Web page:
Too often today, I feel, fasting becomes a self-help project.  Maybe we can lose a few pounds and be a healthier person, and so in the end it all comes down to us.

That’s why mercy follows prayer and fasting.  It’s the gift of life and love that we give to others.
Without mercy–a better way to describe almsgiving, I think– prayer and fasting are ineffective.

“Give to the poor and you give to yourself. “

The Cleansing of the Temple

I developed my homily yesterday about Jesus cleansing of the temple using some of the material from my previous post, and I began by inviting the people to see what the temple area is like today.

“If you were fortunate to go to Jerusalem today–maybe “fortunate” isn’t the way to see it, given the upheaval there now– you would see where the Jewish Temple, the place described in our gospel today, once stood, where Jesus once prayed and where, as our gospel today says, he drove out the buyers and sellers.

A guide would surely lead you to the “wailing wall,” the ancient temple’s western wall, where Jews today pray according to their religious traditions. That wall was part of the platform for the former temple.

A guide would surely point out what an engineering marvel Herod the Great, the temple’s builder, achieved. How did he quarry these immense stones and put them in place!  This place was a wonder of the ancient world.

Your guide would lead you up to the temple mount itself where the ancient temple buildings once stood. He would point out some of the stones from the building burned and leveled by Roman armies in the year 70 AD, when the Romans destroyed the city.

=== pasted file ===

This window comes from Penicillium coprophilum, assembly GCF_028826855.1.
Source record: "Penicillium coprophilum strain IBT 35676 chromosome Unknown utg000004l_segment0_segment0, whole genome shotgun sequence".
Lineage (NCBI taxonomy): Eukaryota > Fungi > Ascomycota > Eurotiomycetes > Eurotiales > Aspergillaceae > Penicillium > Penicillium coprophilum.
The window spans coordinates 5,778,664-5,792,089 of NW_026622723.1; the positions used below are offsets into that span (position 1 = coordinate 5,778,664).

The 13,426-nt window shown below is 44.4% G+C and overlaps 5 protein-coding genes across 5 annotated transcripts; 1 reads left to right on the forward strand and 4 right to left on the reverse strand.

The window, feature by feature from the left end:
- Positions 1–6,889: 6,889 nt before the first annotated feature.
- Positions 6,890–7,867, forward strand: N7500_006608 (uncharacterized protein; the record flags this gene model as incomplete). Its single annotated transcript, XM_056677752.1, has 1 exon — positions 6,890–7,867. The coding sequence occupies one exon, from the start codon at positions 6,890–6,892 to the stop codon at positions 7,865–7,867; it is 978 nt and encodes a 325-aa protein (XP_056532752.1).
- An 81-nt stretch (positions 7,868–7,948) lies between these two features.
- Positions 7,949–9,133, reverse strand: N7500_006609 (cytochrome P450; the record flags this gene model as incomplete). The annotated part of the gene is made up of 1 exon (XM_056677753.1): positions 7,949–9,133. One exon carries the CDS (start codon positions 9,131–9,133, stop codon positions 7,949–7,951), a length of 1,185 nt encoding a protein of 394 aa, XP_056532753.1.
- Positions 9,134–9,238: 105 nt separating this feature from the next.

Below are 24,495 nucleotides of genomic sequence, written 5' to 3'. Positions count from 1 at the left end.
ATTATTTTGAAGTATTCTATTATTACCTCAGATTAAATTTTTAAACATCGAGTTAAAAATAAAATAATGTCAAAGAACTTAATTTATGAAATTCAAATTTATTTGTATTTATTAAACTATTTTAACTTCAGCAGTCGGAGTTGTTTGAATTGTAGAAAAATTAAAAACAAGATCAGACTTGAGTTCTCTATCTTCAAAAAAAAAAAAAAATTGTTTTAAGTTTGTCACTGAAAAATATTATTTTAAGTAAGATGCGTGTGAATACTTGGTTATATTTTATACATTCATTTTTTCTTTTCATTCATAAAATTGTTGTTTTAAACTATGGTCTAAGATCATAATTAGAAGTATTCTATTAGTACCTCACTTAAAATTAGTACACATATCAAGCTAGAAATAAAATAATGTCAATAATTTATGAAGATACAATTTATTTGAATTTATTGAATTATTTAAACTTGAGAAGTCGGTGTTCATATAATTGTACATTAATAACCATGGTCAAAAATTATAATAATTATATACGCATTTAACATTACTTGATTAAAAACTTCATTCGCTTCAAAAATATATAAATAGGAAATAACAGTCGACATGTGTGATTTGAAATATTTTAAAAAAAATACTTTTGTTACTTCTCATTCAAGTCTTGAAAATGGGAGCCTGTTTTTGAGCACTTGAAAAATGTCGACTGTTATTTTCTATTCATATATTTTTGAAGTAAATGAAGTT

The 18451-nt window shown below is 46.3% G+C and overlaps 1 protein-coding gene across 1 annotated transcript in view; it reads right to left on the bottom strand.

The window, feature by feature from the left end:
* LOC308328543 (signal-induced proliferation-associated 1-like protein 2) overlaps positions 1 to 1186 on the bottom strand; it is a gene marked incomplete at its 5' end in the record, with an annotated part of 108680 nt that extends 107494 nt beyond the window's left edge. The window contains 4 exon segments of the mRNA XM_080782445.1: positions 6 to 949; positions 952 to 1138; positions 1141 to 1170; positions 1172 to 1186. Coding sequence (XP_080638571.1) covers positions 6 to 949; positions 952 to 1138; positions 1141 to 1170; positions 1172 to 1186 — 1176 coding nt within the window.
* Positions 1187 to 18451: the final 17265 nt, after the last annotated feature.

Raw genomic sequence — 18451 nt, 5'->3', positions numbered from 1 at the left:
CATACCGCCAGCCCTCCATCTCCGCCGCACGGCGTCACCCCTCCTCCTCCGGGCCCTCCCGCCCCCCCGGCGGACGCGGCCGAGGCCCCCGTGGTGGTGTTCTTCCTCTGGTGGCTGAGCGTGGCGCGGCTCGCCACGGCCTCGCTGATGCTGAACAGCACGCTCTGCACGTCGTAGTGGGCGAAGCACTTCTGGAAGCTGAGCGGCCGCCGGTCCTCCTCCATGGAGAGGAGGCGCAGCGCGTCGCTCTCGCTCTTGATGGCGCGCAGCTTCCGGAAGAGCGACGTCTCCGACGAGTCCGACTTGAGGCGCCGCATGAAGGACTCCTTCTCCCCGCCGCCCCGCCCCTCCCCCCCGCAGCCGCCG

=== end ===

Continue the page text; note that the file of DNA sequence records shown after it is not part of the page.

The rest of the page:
You would also see the great golden domed Moslem shrine that stands in the place of the Jewish temple and the mosque that stands on the platform where the temple once stood.

You would see firsthand some of the tightest security in the world in place. This is a sensitive area where the least incident could lead to a political explosion heard around the globe.

Then, your guide might take you to the southern part of the temple area, where archeologists have uncovered the stairs that Jewish pilgrims took to enter the temple in the time of Jesus. You would see the baths where they purified themselves with water before entering this sacred place.

Surely, your guide would tell you. “Jesus walked up these stairs.” And as today’s gospel says, he walked towards the place where people were buying and selling and created an incident.”

A number of people after Mass remarked that they had never realized what consequences the cleansing of the temple had for Jesus. It was the act that decided his fate.

Some asked also about the role of the Jews in his death.  There are recent stories in the media about this. Is the Catholic Church holding the Jews responsible?

No. It isn’t. I wonder if an analogy can be drawn from our present involvement in Iraq. Should the American people be held responsible for the barbaric torture of people in our war there? I hope not.

I think the temple incident clarifies that question. I believe the guardians of the Jewish temple, the elite who benefitted economically and politically from this important religious place, who were tied to the Roman establishment of the day, were the prime movers who brought Jesus to his death.